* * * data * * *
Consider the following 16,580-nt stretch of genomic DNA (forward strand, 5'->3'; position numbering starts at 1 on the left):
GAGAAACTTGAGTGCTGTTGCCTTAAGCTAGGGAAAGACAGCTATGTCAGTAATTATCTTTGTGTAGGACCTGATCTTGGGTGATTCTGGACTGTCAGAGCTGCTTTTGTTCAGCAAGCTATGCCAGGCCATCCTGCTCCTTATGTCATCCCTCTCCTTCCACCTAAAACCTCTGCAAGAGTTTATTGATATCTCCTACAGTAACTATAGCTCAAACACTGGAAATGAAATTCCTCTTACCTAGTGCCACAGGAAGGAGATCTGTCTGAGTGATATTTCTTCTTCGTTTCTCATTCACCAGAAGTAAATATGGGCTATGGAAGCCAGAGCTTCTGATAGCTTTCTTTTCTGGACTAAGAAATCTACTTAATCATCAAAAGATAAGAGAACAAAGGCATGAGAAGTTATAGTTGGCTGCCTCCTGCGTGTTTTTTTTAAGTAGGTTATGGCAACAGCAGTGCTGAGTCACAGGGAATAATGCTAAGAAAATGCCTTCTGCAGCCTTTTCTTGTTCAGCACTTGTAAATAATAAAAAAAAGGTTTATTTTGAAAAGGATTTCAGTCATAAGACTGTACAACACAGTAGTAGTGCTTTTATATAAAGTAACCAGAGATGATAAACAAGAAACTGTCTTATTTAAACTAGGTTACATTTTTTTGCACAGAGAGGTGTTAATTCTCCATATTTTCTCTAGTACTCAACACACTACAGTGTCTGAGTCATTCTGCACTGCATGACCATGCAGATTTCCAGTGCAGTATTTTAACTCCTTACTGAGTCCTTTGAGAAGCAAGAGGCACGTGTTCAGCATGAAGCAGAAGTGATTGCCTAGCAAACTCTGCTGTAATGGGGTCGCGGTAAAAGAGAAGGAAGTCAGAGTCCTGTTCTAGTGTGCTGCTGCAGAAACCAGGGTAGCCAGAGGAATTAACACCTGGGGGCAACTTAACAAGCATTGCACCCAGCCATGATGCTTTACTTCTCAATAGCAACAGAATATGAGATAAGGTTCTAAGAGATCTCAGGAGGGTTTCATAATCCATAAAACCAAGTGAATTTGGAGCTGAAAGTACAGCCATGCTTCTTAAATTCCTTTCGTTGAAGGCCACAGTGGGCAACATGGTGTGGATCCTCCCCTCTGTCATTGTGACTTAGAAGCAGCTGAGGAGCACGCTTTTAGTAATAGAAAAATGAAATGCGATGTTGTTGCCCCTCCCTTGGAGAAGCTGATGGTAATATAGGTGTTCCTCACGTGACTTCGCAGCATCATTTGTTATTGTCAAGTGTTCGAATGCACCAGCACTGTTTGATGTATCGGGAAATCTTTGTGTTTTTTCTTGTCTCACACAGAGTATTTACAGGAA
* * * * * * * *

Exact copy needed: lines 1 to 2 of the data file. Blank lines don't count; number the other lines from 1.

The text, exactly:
Consider the following 16,580-nt stretch of genomic DNA (forward strand, 5'->3'; position numbering starts at 1 on the left):
GAGAAACTTGAGTGCTGTTGCCTTAAGCTAGGGAAAGACAGCTATGTCAGTAATTATCTTTGTGTAGGACCTGATCTTGGGTGATTCTGGACTGTCAGAGCTGCTTTTGTTCAGCAAGCTATGCCAGGCCATCCTGCTCCTTATGTCATCCCTCTCCTTCCACCTAAAACCTCTGCAAGAGTTTATTGATATCTCCTACAGTAACTATAGCTCAAACACTGGAAATGAAATTCCTCTTACCTAGTGCCACAGGAAGGAGATCTGTCTGAGTGATATTTCTTCTTCGTTTCTCATTCACCAGAAGTAAATATGGGCTATGGAAGCCAGAGCTTCTGATAGCTTTCTTTTCTGGACTAAGAAATCTACTTAATCATCAAAAGATAAGAGAACAAAGGCATGAGAAGTTATAGTTGGCTGCCTCCTGCGTGTTTTTTTTAAGTAGGTTATGGCAACAGCAGTGCTGAGTCACAGGGAATAATGCTAAGAAAATGCCTTCTGCAGCCTTTTCTTGTTCAGCACTTGTAAATAATAAAAAAAAGGTTTATTTTGAAAAGGATTTCAGTCATAAGACTGTACAACACAGTAGTAGTGCTTTTATATAAAGTAACCAGAGATGATAAACAAGAAACTGTCTTATTTAAACTAGGTTACATTTTTTTGCACAGAGAGGTGTTAATTCTCCATATTTTCTCTAGTACTCAACACACTACAGTGTCTGAGTCATTCTGCACTGCATGACCATGCAGATTTCCAGTGCAGTATTTTAACTCCTTACTGAGTCCTTTGAGAAGCAAGAGGCACGTGTTCAGCATGAAGCAGAAGTGATTGCCTAGCAAACTCTGCTGTAATGGGGTCGCGGTAAAAGAGAAGGAAGTCAGAGTCCTGTTCTAGTGTGCTGCTGCAGAAACCAGGGTAGCCAGAGGAATTAACACCTGGGGGCAACTTAACAAGCATTGCACCCAGCCATGATGCTTTACTTCTCAATAGCAACAGAATATGAGATAAGGTTCTAAGAGATCTCAGGAGGGTTTCATAATCCATAAAACCAAGTGAATTTGGAGCTGAAAGTACAGCCATGCTTCTTAAATTCCTTTCGTTGAAGGCCACAGTGGGCAACATGGTGTGGATCCTCCCCTCTGTCATTGTGACTTAGAAGCAGCTGAGGAGCACGCTTTTAGTAATAGAAAAATGAAATGCGATGTTGTTGCCCCTCCCTTGGAGAAGCTGATGGTAATATAGGTGTTCCTCACGTGACTTCGCAGCATCATTTGTTATTGTCAAGTGTTCGAATGCACCAGCACTGTTTGATGTATCGGGAAATCTTTGTGTTTTTTCTTGTCTCACACAGAGTATTTACAGGAA